nLab alternating multifunction

Alternating functions

Alternating functions


In linear algebra, alternating multilinear functions are well known, and are in many cases (over the real numbers, for example) are equivalent to antisymmetric functions?. In cases where they differ (such as in characteristic 22), it is often the alternating functions that behave better.

Actually, being alternating is not, in itself, really about linearity, and we can abstract away to a nonlinear concept of alternating function. (That said, there is one bit of very mild linear structure that is needed: a basepoint in the target set.)

The property of being alternating is called alternation (rather than alternatingess), although in principle one could also use alternating as a noun.


Let XX be a set, and let (Y,0)(Y,0) be a pointed set (so YY is a set and 00 is one of its elements). Let nn be a natural number (or indeed any cardinal number). Recall that a multifunction of arity nn to YY from XX is the same thing as a function to YY from the nn-fold cartesian power X nX^n.

An alternating multifunction (or simply alternating function) of arity nn from XX to (Y,0)(Y,0) is a multifunction of arity nn from XX to YY such that, whenever two of the function's arguments are equal, the value of the function is 00. In arity 00 or 11, every multifunction is trivially alternating; in arity 22, we can write this as the equational law? f(a,a)=0f(a,a) = 0; in arity 33, we have the equational laws f(a,a,b)=0f(a,a,b) = 0, f(a,b,a)=0f(a,b,a) = 0, and f(a,b,b)=0f(a,b,b) = 0; etc.


There are many nice properties of alternating multilinear functions. So suppose that XX and YY are modules over a base rig? KK and that ff is a multilinear function from XX to YY; use the usual zero element of the module YY as the basepoint 00. In the case where YY is KK itself, we speak of an alternating form (a phrase which is usually taken to include multilinearity).

We will sometimes want to assume that scalar multiplication by 22 is cancellable in YY (which for example is always the case when 22 is invertible in KK, in particular when KK is a field of characteristic other than 22), but only when stated. Since alternation requires looking at two arguments of ff, we will often, when this leads to no loss of generality, assume that these are the first two arguments, writing z\vec{z} to represent all of the other arguments.


An alternating multilinear function is antisymmetric?.

By multilinearity,

f(x+y,x+y,z)=f(x,x,z)+f(x,y,z)+f(y,x,z)+f(y,y,z). f(x+y,x+y,\vec{z}) = f(x,x,\vec{z}) + f(x,y,\vec{z}) + f(y,x,\vec{z}) + f(y,y,\vec{z}) .

Applying alternation, most of these terms vanish:

0=0+f(x,y,z)+f(y,x,z)+0. 0 = 0 + f(x,y,\vec{z}) + f(y,x,\vec{z}) + 0 .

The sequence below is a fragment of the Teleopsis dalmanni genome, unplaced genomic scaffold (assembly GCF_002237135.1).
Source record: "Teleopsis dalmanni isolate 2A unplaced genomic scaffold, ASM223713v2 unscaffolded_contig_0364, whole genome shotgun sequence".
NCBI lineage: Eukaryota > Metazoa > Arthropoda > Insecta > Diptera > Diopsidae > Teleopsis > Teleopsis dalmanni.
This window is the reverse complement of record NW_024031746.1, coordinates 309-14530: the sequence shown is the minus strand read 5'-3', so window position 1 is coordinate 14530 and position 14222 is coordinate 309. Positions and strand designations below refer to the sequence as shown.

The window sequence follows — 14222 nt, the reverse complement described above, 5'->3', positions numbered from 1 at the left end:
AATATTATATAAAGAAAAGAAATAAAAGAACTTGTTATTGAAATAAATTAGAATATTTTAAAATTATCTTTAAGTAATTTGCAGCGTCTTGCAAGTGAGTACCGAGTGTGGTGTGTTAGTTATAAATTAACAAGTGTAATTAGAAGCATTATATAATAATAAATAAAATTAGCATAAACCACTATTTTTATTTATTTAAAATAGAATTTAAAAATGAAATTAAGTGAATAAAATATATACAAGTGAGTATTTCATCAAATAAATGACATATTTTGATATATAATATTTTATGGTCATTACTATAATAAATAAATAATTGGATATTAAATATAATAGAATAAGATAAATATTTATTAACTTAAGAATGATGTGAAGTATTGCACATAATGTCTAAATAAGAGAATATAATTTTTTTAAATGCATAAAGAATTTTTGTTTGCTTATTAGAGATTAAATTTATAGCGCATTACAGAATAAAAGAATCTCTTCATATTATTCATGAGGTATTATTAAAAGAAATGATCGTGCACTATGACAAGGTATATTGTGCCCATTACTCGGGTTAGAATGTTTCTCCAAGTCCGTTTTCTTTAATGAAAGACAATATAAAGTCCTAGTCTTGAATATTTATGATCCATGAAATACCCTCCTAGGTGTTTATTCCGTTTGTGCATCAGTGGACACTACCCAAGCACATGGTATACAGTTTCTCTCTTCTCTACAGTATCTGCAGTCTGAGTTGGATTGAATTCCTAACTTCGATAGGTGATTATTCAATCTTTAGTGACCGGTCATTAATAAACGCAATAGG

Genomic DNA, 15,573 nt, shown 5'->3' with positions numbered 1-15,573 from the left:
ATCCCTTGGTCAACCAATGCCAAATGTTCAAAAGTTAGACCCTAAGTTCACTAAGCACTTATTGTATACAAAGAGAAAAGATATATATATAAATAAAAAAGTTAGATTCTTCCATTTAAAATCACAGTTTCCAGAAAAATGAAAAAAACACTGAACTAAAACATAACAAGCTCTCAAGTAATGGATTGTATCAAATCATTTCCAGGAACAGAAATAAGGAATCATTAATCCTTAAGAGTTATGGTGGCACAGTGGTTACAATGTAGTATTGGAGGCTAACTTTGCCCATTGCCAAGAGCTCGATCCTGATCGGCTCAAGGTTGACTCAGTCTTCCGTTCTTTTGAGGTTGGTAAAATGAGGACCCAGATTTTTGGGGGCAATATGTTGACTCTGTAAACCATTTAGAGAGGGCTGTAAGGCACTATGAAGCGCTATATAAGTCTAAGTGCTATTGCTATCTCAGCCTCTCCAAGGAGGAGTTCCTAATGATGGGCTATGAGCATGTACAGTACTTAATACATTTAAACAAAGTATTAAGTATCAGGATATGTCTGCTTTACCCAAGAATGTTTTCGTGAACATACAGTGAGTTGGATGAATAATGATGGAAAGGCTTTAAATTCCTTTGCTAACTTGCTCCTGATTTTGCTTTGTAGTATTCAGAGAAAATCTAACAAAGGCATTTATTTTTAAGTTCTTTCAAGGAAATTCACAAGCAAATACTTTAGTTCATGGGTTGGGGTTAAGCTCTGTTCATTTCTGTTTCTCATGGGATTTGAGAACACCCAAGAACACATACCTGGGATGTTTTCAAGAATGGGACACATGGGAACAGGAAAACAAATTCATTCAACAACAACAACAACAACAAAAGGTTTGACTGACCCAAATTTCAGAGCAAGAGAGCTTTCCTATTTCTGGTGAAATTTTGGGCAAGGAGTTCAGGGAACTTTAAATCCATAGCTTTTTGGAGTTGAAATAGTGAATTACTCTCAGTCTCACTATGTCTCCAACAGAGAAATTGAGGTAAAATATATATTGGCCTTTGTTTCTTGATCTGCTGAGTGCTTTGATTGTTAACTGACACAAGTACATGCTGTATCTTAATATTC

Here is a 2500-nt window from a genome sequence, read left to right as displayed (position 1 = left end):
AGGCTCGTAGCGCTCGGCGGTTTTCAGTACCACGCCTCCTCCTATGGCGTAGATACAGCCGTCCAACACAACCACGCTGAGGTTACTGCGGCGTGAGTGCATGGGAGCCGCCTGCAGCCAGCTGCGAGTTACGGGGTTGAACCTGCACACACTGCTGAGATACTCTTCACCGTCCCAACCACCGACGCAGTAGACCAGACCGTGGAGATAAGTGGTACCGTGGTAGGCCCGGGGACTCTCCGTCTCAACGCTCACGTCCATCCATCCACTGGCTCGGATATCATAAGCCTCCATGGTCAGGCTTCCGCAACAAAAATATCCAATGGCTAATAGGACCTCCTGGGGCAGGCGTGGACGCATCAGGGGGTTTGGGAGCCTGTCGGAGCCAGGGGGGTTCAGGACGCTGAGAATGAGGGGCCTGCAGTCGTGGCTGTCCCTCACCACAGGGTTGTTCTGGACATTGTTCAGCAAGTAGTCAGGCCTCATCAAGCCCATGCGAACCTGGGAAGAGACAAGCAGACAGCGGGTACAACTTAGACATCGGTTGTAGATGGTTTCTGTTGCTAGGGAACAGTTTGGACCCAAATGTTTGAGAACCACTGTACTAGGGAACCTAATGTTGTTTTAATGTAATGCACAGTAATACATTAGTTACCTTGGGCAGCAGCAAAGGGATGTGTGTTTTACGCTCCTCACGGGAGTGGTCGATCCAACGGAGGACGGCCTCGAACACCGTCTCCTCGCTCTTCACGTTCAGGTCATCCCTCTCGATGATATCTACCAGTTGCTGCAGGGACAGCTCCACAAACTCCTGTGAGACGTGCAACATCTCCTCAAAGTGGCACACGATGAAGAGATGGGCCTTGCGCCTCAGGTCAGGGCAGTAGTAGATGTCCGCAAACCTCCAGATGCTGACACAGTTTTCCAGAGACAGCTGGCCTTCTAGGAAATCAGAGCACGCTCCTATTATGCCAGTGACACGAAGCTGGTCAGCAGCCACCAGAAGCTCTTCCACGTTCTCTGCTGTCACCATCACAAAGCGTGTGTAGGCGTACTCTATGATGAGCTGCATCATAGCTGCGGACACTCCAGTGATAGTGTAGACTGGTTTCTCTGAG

f(x,y,z)+f(y,x,z)=0, f(x,y,\vec{z}) + f(y,x,\vec{z}) = 0 ,

which is antisymmetry.


If multiplication by 22 is cancellable in YY, then an antisymmetric? function to YY is alternating.


By antisymmetry,

f(x,x,z)+f(x,x,z)=0, f(x,x,\vec{z}) + f(x,x,\vec{z}) = 0 ,

or equivalently

2f(x,x,z)=20. 2 f(x,x,\vec{z}) = 2 \cdot 0 .

Cancelling 22,

f(x,x,z)=0, f(x,x,\vec{z}) = 0 ,

which is alternation.


It is false in both directions to state in general that alternating functions and antisymmetric functions are the same, but for different reasons. An alternating function must be antisymmetric if it is multilinear, regardless of the behaviour of 22, but not when it is nonlinear; an antisymmetric function must be alternating if multiplication by 22 is cancellable in the target, regardless of linearity, but not when 22 is noncancellable.

The simplest strongest-possible counterexamples are

(x,y|yx|): 2, (x,y \mapsto |y-x|)\colon \mathbb{R}^2 \to \mathbb{R} ,

which is alternating but not antisymmetric, and

(x,yxy):𝔽 2 2𝔽 2, (x,y \mapsto x y)\colon \mathbb{F}_2^2 \to \mathbb{F}_2 ,

which is antisymmetric but not alternating.

Of course, alternating and antisymmetric functions are the same in the context of multilinear functions to a module in which 22 is cancellable, in particular for multilinear functions between vector fields over the real numbers.


The alternating groups are really about antisymmetric functions rather than alternating functions as such. (Whereas a symmetric function is preserved by the application of any element of the symmetric group, an antisymmetric function is preserved by and only by the elements of the alternating group.) Nevertheless, this precise distinction between ‘alternating’ and ‘antisymmetric’ is well established in the theory of vector spaces over a field of characteristic 22 (in which multiplication by 22 is as uncancellable as possible).

Constructive aspects

In constructive mathematics, we usually assume that the arity nn of ff has decidable equality, which is true if nn is a natural number (which is most common) or even a (possibly infinite) extended natural number. However, as long as the arity is equipped with an inequality, then we can state the definition: whenever equal arguments have inequal indices, the value of the multifunction ff there is zero. If XX and YY are also equipped with inequalities, then ff is strongly alternating if, whenever its value is inequal to 00 in YY, then arguments with inequal indices must be inequal in XX. (In arity 22, for example, if f(a,b)0f(a,b) \ne 0, then aba \ne b.) If the inequality on YY is tight (so that its negation is equality in YY), then every strongly alternating function is alternating, but the reverse requires excluded middle in general.

Last revised on April 21, 2017 at 05:43:29. See the history of this page for a list of all contributions to it.